Obama's Short-Sighted Cuba Policy Has Regional Consequences

Thursday, September 10, 2015
As Venezuela's Nicolas Maduro and Ecuador's Rafael Correa intensify their assault on human rights and democracy this week, here are two warnings we've previously given about the short-sightedness of the U.S. embracing Castro's regime.

First, on February 10, 2014 (in The Hill), before Obama's new Cuba policy announcement:

"It's precisely the authoritarian underbelly of these Latin American leaders that makes them such zealous lobbyists for the end of U.S. sanctions on Cuba.  It's for this reason that they want to see the Castro regime embraced and "fully integrated" into inter-American system despite its blatant disregard for representative democracy. Such a U.S. policy change would allow them to accelerate their own authoritarian tendencies and free their zeal for absolute power.

If U.S. sanctions toward Cuba are lifted and Castro's dictatorship is "fully integrated" -- what's to keep a return to the Latin American dictatorships of the 20th Century?

The people of the Americas can’t afford a return to the dictatorships -- whether leftist or rightist -- that once ruled Latin America. Some of those governments may have seemed to be 'good' for business at their time, but would be severely damaging to the national interests of the United States and the Western Hemisphere in the 21st century.

For the United States to 'normalize' relations with Cuba's dictatorship without political reforms or a rule of law opens a Pandora's Box that can lead to history repeating itself.  Sadly there are plenty of Latin American 'leaders' who would gladly seize the opportunity to permanently close the door on democracy.  Let’s not hand them the opportunity."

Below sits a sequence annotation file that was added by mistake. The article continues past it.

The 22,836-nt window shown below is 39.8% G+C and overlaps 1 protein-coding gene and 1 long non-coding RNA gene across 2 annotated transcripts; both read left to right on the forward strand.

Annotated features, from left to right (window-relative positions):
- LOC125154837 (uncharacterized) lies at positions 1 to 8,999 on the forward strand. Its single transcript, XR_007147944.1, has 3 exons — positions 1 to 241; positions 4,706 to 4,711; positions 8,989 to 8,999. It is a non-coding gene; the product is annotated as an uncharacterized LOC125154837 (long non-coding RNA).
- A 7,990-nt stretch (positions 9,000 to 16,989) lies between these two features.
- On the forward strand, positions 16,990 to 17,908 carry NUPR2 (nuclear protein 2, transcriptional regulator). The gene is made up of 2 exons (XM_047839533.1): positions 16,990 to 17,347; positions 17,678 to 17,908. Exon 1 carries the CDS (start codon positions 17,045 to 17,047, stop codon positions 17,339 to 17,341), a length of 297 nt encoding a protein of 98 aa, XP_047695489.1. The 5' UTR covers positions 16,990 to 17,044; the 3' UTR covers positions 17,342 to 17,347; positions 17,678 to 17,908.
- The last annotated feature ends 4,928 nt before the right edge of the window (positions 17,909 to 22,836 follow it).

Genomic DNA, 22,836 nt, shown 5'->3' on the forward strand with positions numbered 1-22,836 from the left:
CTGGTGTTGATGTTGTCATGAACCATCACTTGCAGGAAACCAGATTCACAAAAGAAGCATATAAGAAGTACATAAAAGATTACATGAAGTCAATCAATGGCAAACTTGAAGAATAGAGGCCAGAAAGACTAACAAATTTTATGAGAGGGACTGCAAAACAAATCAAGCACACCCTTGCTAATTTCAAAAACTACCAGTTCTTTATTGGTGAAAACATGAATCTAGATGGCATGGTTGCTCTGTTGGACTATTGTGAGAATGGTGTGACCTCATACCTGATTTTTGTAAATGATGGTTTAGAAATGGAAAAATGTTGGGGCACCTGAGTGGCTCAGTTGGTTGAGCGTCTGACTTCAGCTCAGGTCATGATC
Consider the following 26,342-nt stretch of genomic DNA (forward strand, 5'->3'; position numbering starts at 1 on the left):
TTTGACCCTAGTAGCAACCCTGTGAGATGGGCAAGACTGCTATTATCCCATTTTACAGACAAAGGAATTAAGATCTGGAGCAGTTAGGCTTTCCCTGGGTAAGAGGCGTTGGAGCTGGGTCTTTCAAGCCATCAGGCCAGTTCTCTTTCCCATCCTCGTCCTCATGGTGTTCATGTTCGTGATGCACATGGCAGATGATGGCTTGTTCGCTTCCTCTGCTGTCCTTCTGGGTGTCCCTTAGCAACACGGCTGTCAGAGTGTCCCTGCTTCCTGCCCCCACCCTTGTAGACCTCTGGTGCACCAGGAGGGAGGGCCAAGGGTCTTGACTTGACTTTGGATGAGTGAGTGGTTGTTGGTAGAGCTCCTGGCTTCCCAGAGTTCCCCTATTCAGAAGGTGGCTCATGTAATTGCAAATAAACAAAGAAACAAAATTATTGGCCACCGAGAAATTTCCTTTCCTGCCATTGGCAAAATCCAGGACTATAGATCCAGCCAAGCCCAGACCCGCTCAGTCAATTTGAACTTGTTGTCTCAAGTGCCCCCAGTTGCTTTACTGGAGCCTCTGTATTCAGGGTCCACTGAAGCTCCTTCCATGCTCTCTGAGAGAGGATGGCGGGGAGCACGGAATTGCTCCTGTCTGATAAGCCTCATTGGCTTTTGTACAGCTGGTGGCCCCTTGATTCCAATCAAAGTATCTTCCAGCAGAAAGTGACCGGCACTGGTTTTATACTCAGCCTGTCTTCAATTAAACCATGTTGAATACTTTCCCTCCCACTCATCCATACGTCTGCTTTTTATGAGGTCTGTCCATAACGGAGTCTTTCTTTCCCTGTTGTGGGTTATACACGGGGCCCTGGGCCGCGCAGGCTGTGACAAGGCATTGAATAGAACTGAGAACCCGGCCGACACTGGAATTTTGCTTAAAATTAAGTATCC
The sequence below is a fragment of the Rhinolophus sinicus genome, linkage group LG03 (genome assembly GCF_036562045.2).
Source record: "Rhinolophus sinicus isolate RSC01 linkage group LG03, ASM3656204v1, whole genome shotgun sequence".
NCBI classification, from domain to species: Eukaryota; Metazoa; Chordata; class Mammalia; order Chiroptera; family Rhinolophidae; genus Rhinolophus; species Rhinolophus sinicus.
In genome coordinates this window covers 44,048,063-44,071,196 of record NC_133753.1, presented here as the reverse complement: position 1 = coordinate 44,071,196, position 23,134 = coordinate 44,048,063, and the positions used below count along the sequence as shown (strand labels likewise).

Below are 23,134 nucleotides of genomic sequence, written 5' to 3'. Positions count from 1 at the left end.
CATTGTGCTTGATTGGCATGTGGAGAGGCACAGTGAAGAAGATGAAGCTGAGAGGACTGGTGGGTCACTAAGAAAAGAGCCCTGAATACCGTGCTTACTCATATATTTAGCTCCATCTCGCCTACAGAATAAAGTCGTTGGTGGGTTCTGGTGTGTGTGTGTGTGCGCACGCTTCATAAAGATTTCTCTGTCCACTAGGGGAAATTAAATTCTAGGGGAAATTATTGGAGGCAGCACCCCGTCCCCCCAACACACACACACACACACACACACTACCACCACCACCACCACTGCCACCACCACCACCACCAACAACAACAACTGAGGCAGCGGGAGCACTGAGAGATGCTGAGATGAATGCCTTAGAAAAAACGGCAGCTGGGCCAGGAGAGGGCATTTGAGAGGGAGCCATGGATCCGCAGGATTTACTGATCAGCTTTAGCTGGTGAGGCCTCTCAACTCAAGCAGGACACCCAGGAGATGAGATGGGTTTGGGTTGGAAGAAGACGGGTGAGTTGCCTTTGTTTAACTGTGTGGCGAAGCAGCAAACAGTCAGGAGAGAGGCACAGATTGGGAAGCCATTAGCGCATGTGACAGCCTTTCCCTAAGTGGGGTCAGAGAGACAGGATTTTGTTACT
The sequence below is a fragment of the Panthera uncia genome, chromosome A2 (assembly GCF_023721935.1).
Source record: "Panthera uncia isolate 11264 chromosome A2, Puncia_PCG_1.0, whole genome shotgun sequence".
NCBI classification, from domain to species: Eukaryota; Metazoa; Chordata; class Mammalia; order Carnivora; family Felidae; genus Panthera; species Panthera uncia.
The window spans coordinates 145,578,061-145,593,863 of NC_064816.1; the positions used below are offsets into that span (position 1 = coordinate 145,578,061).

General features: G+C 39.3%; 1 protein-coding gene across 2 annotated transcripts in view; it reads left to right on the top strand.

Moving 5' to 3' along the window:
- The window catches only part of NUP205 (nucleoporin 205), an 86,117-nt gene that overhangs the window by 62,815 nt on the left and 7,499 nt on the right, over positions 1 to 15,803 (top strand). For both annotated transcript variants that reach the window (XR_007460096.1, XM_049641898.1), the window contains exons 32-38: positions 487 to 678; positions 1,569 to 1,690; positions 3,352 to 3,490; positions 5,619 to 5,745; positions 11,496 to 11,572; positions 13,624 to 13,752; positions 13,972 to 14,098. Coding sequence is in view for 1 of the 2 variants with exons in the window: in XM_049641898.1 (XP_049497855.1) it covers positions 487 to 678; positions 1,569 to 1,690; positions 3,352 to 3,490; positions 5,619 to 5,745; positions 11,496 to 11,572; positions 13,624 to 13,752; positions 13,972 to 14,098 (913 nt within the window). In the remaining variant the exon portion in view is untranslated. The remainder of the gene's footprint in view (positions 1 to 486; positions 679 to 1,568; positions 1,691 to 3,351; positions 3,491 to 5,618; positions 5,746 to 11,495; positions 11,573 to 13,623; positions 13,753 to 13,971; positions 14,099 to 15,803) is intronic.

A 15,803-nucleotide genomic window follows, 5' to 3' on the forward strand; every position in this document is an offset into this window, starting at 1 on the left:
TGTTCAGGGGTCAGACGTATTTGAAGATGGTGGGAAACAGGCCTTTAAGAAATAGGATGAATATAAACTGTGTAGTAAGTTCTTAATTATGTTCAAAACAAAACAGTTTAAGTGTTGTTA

Then, on January 11, 2015 (in The Huffington Post), after Obama's new Cuba policy announcement:

"Advocates for lifting sanctions would happily sacrifice our national interest in regional democracy to advance their narrow agenda. Not only is this dangerous and irresponsible, it also begs the serious question: What do they consider to be a 'successful' policy alternative?

Is it the 'China model,' whereby U.S. business helps to build the most lucrative dictatorship in human history?

A 'Vietnam model' of state capitalism under an iron-fisted rule?

A 'Burma model,' whereby reforms achieved through pressure are rolled back as soon as sanctions are lifted?

Raul Castro, Nicolas Maduro and their puppets revel in such models. But none should have a place -- geographically or politically -- in the Western Hemisphere. In this hemisphere, every nation (except Cuba) made a commitment to representative democracy in 2001. It was a historic commitment that, backed by the United States, has blocked the authoritarian ambitions of wannabe dictators in Latin America and generated continued support for democracy and civil society. It was a commitment that Obama's December 17 announcement has now placed on the chopping block."